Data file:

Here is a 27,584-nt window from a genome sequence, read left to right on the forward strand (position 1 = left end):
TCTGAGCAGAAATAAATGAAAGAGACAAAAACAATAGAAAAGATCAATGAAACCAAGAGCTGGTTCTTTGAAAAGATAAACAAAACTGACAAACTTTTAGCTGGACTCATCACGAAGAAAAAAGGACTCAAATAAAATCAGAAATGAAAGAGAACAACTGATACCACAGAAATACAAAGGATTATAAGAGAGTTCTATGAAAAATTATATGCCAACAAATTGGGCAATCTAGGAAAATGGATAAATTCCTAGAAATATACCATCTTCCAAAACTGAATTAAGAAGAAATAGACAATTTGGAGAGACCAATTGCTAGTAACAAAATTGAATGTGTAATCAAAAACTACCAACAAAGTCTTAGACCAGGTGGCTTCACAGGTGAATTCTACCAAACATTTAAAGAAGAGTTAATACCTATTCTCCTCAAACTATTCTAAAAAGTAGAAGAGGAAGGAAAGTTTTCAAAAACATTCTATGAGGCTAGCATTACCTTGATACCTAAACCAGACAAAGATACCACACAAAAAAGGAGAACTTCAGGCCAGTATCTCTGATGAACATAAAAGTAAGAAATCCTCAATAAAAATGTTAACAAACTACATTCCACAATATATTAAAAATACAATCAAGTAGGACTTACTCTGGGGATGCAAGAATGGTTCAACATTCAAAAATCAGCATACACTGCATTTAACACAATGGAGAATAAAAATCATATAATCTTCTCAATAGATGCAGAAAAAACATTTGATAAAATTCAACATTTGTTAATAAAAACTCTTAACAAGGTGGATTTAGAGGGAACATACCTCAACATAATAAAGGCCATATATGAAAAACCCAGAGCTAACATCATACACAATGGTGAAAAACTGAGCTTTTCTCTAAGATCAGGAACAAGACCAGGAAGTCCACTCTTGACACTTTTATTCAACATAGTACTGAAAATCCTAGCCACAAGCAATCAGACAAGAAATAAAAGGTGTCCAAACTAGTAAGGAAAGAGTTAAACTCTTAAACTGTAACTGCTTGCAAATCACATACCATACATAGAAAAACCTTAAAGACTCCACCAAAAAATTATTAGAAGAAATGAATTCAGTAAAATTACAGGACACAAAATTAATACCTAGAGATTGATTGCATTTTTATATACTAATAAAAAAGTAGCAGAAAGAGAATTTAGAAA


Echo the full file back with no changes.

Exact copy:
Here is a 27,584-nt window from a genome sequence, read left to right on the forward strand (position 1 = left end):
TCTGAGCAGAAATAAATGAAAGAGACAAAAACAATAGAAAAGATCAATGAAACCAAGAGCTGGTTCTTTGAAAAGATAAACAAAACTGACAAACTTTTAGCTGGACTCATCACGAAGAAAAAAGGACTCAAATAAAATCAGAAATGAAAGAGAACAACTGATACCACAGAAATACAAAGGATTATAAGAGAGTTCTATGAAAAATTATATGCCAACAAATTGGGCAATCTAGGAAAATGGATAAATTCCTAGAAATATACCATCTTCCAAAACTGAATTAAGAAGAAATAGACAATTTGGAGAGACCAATTGCTAGTAACAAAATTGAATGTGTAATCAAAAACTACCAACAAAGTCTTAGACCAGGTGGCTTCACAGGTGAATTCTACCAAACATTTAAAGAAGAGTTAATACCTATTCTCCTCAAACTATTCTAAAAAGTAGAAGAGGAAGGAAAGTTTTCAAAAACATTCTATGAGGCTAGCATTACCTTGATACCTAAACCAGACAAAGATACCACACAAAAAAGGAGAACTTCAGGCCAGTATCTCTGATGAACATAAAAGTAAGAAATCCTCAATAAAAATGTTAACAAACTACATTCCACAATATATTAAAAATACAATCAAGTAGGACTTACTCTGGGGATGCAAGAATGGTTCAACATTCAAAAATCAGCATACACTGCATTTAACACAATGGAGAATAAAAATCATATAATCTTCTCAATAGATGCAGAAAAAACATTTGATAAAATTCAACATTTGTTAATAAAAACTCTTAACAAGGTGGATTTAGAGGGAACATACCTCAACATAATAAAGGCCATATATGAAAAACCCAGAGCTAACATCATACACAATGGTGAAAAACTGAGCTTTTCTCTAAGATCAGGAACAAGACCAGGAAGTCCACTCTTGACACTTTTATTCAACATAGTACTGAAAATCCTAGCCACAAGCAATCAGACAAGAAATAAAAGGTGTCCAAACTAGTAAGGAAAGAGTTAAACTCTTAAACTGTAACTGCTTGCAAATCACATACCATACATAGAAAAACCTTAAAGACTCCACCAAAAAATTATTAGAAGAAATGAATTCAGTAAAATTACAGGACACAAAATTAATACCTAGAGATTGATTGCATTTTTATATACTAATAAAAAAGTAGCAGAAAGAGAATTTAGAAA